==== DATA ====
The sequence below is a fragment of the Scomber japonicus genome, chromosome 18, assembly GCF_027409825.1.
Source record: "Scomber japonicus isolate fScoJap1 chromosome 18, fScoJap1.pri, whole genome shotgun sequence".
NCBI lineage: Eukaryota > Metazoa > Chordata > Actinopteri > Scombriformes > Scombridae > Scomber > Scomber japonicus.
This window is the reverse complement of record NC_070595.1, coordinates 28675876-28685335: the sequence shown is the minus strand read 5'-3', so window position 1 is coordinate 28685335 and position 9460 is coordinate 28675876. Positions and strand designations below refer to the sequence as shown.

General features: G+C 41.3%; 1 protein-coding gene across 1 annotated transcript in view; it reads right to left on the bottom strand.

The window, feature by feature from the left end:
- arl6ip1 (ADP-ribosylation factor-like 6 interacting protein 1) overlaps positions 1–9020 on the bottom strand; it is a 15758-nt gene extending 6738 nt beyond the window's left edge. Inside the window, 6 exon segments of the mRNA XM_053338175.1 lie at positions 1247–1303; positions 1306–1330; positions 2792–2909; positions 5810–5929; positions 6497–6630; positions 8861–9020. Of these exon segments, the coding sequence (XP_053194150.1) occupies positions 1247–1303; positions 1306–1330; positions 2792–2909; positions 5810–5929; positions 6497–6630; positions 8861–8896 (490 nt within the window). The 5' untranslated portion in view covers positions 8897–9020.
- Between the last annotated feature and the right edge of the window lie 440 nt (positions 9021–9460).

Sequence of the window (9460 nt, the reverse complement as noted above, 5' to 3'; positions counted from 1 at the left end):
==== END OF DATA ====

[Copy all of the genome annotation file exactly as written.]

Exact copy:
The sequence below is a fragment of the Scomber japonicus genome, chromosome 18, assembly GCF_027409825.1.
Source record: "Scomber japonicus isolate fScoJap1 chromosome 18, fScoJap1.pri, whole genome shotgun sequence".
NCBI lineage: Eukaryota > Metazoa > Chordata > Actinopteri > Scombriformes > Scombridae > Scomber > Scomber japonicus.
This window is the reverse complement of record NC_070595.1, coordinates 28675876-28685335: the sequence shown is the minus strand read 5'-3', so window position 1 is coordinate 28685335 and position 9460 is coordinate 28675876. Positions and strand designations below refer to the sequence as shown.

General features: G+C 41.3%; 1 protein-coding gene across 1 annotated transcript in view; it reads right to left on the bottom strand.

The window, feature by feature from the left end:
- arl6ip1 (ADP-ribosylation factor-like 6 interacting protein 1) overlaps positions 1–9020 on the bottom strand; it is a 15758-nt gene extending 6738 nt beyond the window's left edge. Inside the window, 6 exon segments of the mRNA XM_053338175.1 lie at positions 1247–1303; positions 1306–1330; positions 2792–2909; positions 5810–5929; positions 6497–6630; positions 8861–9020. Of these exon segments, the coding sequence (XP_053194150.1) occupies positions 1247–1303; positions 1306–1330; positions 2792–2909; positions 5810–5929; positions 6497–6630; positions 8861–8896 (490 nt within the window). The 5' untranslated portion in view covers positions 8897–9020.
- Between the last annotated feature and the right edge of the window lie 440 nt (positions 9021–9460).

Sequence of the window (9460 nt, the reverse complement as noted above, 5' to 3'; positions counted from 1 at the left end):